June 21, 2024

One Can Happen

The Healthy Lovers

Corporate Social Responsibility (CSR) – A Short Introduction Course to CSR

1. What is Corporate Social Responsibility?

Corporate Social Responsibility (CSR) is essentially a corporate conscience adopted by enterprises, which mandates its own code of practice, which may not necessarily be mandated by law. It is an enterprises’ sense of responsibility towards the community and environment in which it operates. There are usually three elements, respect of the environment, contribute to the community and respect for employees. It differs from business ethics, which usually refers to practices within a business whereas CSR concern primarily external parties, such as citizens and society at large, referred to as stakeholders. CSR is often linked with the term triple bottom line (TBL) and the three Ps, profit, people and planet. Each one of these three stakeholders must profit from an enterprises existence and activities.

Restraint and Fairness

CSR is as much about the exercise of restraint, as it is about adherence to the laws of fair practice such as equal opportunity and gender equality. It is one thing for large corporations to profess concern for their far reaching effects on the societies in which they reside however it is another for them to actually practice such things as the precautionary principle with regard to a potential environmental harm which may be caused to an eco-system. To paraphrase a legal aphorism, CSR not only must be done it must also be seen to be done. It is not unknown for corporations to be professing to be good corporate citizens whilst at the same time buying from overseas enterprises employing workers in third world countries with “slave like” labour laws. Whilst not to spread anything of a negative nature a small number of very well known brands have certainly been caught out in this regard.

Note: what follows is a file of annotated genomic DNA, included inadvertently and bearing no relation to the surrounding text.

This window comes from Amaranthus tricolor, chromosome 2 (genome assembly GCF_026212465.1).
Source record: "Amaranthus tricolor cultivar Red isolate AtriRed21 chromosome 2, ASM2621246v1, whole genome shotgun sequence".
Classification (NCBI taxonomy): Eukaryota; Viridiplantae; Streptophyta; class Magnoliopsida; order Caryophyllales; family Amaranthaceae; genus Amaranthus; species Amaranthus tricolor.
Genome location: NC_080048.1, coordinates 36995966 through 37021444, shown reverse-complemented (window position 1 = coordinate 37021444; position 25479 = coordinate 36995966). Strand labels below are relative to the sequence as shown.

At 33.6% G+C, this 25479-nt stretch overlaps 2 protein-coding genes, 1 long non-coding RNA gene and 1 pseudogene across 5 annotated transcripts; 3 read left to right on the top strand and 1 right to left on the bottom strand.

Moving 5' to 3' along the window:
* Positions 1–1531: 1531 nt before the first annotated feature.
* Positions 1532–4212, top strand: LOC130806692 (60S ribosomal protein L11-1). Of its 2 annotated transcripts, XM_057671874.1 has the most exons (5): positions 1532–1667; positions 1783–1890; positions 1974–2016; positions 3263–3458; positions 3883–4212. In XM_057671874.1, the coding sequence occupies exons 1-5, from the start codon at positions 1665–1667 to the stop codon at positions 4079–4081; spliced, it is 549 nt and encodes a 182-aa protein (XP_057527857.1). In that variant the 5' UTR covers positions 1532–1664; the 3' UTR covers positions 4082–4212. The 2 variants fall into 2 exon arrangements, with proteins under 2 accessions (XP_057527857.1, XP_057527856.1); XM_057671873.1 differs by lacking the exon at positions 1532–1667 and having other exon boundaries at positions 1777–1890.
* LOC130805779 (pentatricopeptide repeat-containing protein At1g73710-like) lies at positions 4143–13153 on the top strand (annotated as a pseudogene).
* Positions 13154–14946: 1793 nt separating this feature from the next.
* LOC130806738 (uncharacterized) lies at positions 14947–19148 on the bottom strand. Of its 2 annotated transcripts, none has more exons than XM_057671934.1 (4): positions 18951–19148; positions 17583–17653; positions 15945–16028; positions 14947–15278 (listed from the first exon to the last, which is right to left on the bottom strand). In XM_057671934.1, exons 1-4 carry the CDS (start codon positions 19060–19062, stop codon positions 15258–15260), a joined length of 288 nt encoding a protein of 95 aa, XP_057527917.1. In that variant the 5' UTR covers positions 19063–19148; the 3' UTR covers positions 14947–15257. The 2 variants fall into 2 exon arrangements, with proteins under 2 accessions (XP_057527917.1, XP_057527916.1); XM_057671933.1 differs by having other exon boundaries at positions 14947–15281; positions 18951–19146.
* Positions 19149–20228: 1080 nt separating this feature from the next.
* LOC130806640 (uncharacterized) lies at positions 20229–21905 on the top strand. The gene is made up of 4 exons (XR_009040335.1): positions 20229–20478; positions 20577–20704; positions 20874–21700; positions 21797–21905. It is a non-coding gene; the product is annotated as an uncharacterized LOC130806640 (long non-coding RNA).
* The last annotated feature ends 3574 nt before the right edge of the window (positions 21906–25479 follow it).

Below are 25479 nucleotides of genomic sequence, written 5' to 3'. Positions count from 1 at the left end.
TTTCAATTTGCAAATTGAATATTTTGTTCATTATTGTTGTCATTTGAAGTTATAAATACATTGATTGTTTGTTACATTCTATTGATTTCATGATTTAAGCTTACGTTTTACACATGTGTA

Balancing Act

CSR is similar to business ethics applied to large enterprises and their effects on the societies within which they exist. Sustainable growth, for instance, often puts limits on growth, which may easily translate into reduced revenue. While shareholders may comply with the limits imposed by impact studies or philanthropic investments for the greater good, CSR is a continual balancing act to appease both the shareholders and stakeholders. While for-profit corporations have a responsibility to the shareholders to produce profits and promote growth, CSR asks that these interests be measured against the wider concerns of society and individuals, balancing the needs for profitability with standards that ensure fair business practice, environmental concerns and Fair Trade practices.